Sweet 16 (1983)

MAY 30, 2018


I remember reading somewhere along the line that Sweet 16 was not really a slasher film, and just sort of in the vicinity of one, lumped in more for its cast (Friday the 13th Part 3's Dana Kimmell stars, and a few years later co-star Don Shanks would play Michael Myers, which didn't help the somewhat erroneous association) than its body count or vibe. So I kind of wanted to see it out of curiosity, but never put much effort into it - I sure as hell wasn't gonna blind buy it or anything like that. But it's on Amazon Prime now, and I pay like 100 bucks a year for the damn service and rarely use it outside of the "free" shipping (I gotta check to see if I'm getting $100 worth of free shipping every year...), so I figured I'd finally see what all the non-fuss was about.

Ironically, I found it more slasher-y than expected! Sure, it doesn't quite fit the mold of the era, but it's got a body count of I think five (Halloween's count!), a whodunit approach, and even a dumb sequel setup ending. But it's also missing a number of the key ingredients, particularly a proper Final Girl; Kimmell's character spends most of her screentime trying to take after her sheriff father (Bo Hopkins) and solve the case, only to sit out the entire climax while Hopkins solves the mystery himself. And since the killer is only targeting dudes that hit on the other main girl, Melissa (she's the one turning sixteen, with the climax being at her eponymous birthday party), she's also never on the killer's radar. That along with the lack of any chases keeps it from full on slasher territory, in my opinion, but I wouldn't throw a fit if it was in between Splatter University and Terror Train on someone's shelf.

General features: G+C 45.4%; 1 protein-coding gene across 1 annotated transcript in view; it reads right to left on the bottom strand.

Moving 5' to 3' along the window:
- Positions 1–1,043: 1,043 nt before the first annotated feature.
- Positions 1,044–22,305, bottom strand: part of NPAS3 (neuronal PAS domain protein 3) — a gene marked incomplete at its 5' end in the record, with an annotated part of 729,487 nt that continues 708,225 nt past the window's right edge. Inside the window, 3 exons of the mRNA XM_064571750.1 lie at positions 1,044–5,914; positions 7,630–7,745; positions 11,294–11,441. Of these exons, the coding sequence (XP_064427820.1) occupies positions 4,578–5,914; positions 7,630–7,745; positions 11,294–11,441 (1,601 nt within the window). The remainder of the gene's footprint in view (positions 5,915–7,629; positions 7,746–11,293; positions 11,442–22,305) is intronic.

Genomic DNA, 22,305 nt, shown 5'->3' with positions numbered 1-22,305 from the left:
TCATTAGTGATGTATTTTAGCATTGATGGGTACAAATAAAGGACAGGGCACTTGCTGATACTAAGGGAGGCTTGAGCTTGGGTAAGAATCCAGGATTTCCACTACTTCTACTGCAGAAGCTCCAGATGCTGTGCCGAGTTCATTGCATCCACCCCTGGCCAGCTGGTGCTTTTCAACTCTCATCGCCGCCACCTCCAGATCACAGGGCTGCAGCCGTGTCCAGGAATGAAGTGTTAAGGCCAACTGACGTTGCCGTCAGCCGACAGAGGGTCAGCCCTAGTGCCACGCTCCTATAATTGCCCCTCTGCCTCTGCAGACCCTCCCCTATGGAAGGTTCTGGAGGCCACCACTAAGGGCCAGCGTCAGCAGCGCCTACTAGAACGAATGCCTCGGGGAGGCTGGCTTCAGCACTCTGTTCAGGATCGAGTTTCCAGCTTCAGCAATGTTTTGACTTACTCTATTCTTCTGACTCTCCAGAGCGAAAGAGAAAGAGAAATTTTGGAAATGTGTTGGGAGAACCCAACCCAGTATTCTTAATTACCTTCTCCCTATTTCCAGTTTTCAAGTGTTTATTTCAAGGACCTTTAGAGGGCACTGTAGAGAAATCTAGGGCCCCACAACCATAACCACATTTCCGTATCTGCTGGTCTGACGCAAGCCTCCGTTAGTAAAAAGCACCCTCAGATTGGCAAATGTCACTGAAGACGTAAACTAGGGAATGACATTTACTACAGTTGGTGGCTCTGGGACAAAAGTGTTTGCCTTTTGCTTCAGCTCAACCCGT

Actually, what it REALLY feels like is a giallo more than anything else, albeit without the style. With the POV kill scenes (as opposed to a masked/costumed killer one could see and say "Oh, the Sweet 16 killer!") and occasionally icky moments, I found myself thinking about those films than Happy Birthday to Me or whatever. For starters, like most gialli it's impossible to discern the motive until someone shows up at the end and tells us about some buried secret, unlike a slasher where even if you don't know who the killer is you know what their deal is (i.e. My Bloody Valentine - whoever the Miner is, he doesn't like people celebrating Valentine's Day). And then when we do hear the motive it sounds very much like any number of Italian films, with the killer trying to work through some childhood trauma by offing everyone that reminds them of someone in their past, in this case their father. In fact, I recently watched an actual giallo called Eye in the Labyrinth that more or less had that same idea, oddly enough. In place of those older films' rampant misogyny we get some racial discomfort, with people suspecting a local Native American man (Shanks) as the killer simply because he's an Indian, and the local good ol' boys have some choice attitudes towards him even before the murders start. So if you ever wanted to see what a Texan giallo was like, you should check this out.